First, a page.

Note too that errors triggered by "use strict" are now captured as part of the normal Apache::ASP error handling when this configuration is set, otherwise "use strict" errors will not be handled properly, so using UseStrict is better than your own "use strict" statements.
PerlSetVar UseStrict 1


1 for server log debugging, 2 for extra client html output,
3 for microtimes logged. Use 1 for production debugging, 
use 2 or 3 for development.  Turn off if you are not 
debugging.  These settings activate $Response->Debug().
  PerlSetVar Debug 2	
If Debug 3 is set and Time::HiRes is installed, microtimes will show up in the log, and also calculate the time between one $Response->Debug() and another, so good for a quick benchmark when you glance at the logs.
  PerlSetVar Debug 3
If you would like to enable system level debugging, set Debug to a negative value. So for system level debugging, but no output to browser:
  PerlSetVar Debug -1


Default 100, set this to the number of bytes of the 
buffered output's tail you want to see when an error occurs
and Debug 2 or MailErrorsTo is set, and when 
BufferingOn is enabled.  
With buffering the script output will not naturally show up when the script errors, as it has been buffered by the $Response object. It helps to see where in the script output an error halted the script, so the last bytes of the buffered output are included with the rest of the debugging information.
For a demo of this functionality, try the ./site/eg/syntax_error.asp script, and turn buffering on.


default 1.  With pod comments turned on, perl pod style comments
and documentation are parsed out of scripts at compile time.
This make for great documentation and a nice debugging tool,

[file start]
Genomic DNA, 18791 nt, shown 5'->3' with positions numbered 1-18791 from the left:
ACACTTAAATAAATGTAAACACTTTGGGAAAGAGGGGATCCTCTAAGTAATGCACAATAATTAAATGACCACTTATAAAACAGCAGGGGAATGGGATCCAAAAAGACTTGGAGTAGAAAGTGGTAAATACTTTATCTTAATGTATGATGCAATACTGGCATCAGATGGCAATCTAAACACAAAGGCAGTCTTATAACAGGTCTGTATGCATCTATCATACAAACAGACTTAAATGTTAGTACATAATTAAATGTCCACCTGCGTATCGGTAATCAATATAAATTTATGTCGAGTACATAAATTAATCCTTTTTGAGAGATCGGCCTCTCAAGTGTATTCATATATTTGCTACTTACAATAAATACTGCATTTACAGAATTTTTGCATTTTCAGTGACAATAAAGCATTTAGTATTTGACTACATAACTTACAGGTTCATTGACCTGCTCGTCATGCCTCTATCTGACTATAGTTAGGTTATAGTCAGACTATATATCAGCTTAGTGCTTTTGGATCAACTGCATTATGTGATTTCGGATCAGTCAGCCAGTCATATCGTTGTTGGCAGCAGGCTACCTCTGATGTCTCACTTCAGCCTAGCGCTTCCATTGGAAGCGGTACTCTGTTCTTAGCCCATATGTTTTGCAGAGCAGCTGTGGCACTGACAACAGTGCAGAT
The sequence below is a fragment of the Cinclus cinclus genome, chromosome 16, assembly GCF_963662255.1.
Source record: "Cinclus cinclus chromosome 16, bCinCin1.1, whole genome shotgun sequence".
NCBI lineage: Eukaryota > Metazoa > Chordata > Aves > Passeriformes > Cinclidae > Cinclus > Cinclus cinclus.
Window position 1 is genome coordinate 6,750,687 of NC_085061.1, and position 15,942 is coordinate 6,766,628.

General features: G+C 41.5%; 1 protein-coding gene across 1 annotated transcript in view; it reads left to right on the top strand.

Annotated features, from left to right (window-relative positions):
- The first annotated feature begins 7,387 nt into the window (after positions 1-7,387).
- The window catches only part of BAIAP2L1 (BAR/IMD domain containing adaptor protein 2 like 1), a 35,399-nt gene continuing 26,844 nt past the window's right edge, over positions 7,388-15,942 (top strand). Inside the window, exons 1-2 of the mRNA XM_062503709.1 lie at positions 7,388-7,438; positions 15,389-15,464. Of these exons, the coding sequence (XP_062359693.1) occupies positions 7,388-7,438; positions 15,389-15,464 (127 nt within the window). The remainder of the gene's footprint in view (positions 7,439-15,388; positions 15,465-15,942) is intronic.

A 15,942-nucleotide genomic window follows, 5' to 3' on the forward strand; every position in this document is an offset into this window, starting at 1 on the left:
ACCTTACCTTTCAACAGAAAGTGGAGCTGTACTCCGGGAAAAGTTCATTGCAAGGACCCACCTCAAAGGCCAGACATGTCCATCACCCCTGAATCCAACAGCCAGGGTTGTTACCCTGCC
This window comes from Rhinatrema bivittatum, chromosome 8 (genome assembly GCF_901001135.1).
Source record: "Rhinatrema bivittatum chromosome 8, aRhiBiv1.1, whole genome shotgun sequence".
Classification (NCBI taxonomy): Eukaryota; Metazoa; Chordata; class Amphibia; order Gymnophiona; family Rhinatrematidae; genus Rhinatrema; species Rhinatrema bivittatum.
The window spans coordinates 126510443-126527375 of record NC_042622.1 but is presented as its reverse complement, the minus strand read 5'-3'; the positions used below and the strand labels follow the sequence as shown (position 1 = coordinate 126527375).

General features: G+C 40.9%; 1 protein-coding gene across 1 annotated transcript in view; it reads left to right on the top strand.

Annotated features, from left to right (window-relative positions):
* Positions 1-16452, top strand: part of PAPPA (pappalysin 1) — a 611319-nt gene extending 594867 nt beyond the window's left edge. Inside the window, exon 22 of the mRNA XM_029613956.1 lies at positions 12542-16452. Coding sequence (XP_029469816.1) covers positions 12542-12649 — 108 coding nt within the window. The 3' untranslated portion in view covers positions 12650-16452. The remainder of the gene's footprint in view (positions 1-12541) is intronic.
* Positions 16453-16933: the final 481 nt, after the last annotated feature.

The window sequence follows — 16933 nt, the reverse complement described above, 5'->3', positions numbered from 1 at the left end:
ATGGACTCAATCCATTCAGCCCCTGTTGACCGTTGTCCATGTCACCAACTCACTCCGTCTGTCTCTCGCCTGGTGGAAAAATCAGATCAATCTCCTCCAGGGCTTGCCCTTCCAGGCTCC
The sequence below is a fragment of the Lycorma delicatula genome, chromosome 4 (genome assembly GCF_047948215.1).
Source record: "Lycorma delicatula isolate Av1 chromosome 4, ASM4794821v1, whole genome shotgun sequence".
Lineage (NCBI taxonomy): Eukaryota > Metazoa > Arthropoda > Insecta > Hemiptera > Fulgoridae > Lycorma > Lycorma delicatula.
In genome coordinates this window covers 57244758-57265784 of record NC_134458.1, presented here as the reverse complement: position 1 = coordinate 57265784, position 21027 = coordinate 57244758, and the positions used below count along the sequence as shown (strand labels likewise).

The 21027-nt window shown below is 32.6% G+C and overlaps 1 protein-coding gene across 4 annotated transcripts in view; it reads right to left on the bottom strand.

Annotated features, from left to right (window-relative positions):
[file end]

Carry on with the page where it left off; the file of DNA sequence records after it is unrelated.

and it lets you comment out perl code and html in blocks.  
Specifically text like this:
 text or perl code here
will get ripped out of the script before compiling. The =pod and =cut perl directives must be at the beginning of the line, and must be followed by the end of the line.
  PerlSetVar PodComments 1


Enables PerlScript syntax like:
Old PerlScript syntax, enabled with
  use Win32::OLE qw(in valof with OVERLOAD);
is like native syntax
Only in Apache::ASP, can the above be written as:
which you would do if you _really_ needed the speed.



default not defined, set to some regexp pattern
that will match all XML and HTML tags that you want
to have perl subroutines handle.  The is Apache::ASP's
custom tag technology, and can be used to create
powerful extensions to your XML and HTML rendering.
Please see XML/XSLT section for instructions on its use.
  PerlSetVar XMLSubsMatch my:[\w\-]+


default 0, when set XMLSubs will only take arguments
that are properly formed XML tag arguments like:
 <my:sub arg1="value" arg2="value" />
By default, XMLSubs accept arbitrary perl code as argument values:
 <my:sub arg1=1+1 arg2=&perl_sub()/>
which is not always wanted or expected. Set XMLSubsStrict to 1 if this is the case.
  PerlSetVar XMLSubsStrict 1


default 1, when set attribute values will be interpreted
as raw perl code so that these all would execute as one
would expect:
 <my:xmlsubs arg='1' arg2="2" arg3=$value arg4="1 $value" />
With the 2.45 release, 0 may be set for this configuration or a more ASP style variable interpolation:
 <my:xmlsubs arg='1' arg2="2" args3="<%= $value %>" arg4="1 <%= $value %>" />
This configuration is being introduced experimentally in version 2.45, as it will become the eventual default in the 3.0 release.
  PerlSetVar XMLSubsPerlArgs Off


default not defined, if set to a file, ASP scripts will
be regarded as XML output and transformed with the given
XSL file with XML::XSLT.  This XSL file will also be
executed as an ASP script first, and its output will be
the XSL data used for the transformation.  This XSL file
will be executed as a dynamic include, so may be located
in the current directory, Global, or IncludesDir.
Please see the XML/XSLT section for an explanation of its use.
  PerlSetVar XSLT template.xsl


default .*, if XSLT is set by default all ASP scripts 
will be XSL transformed by the specified XSL template.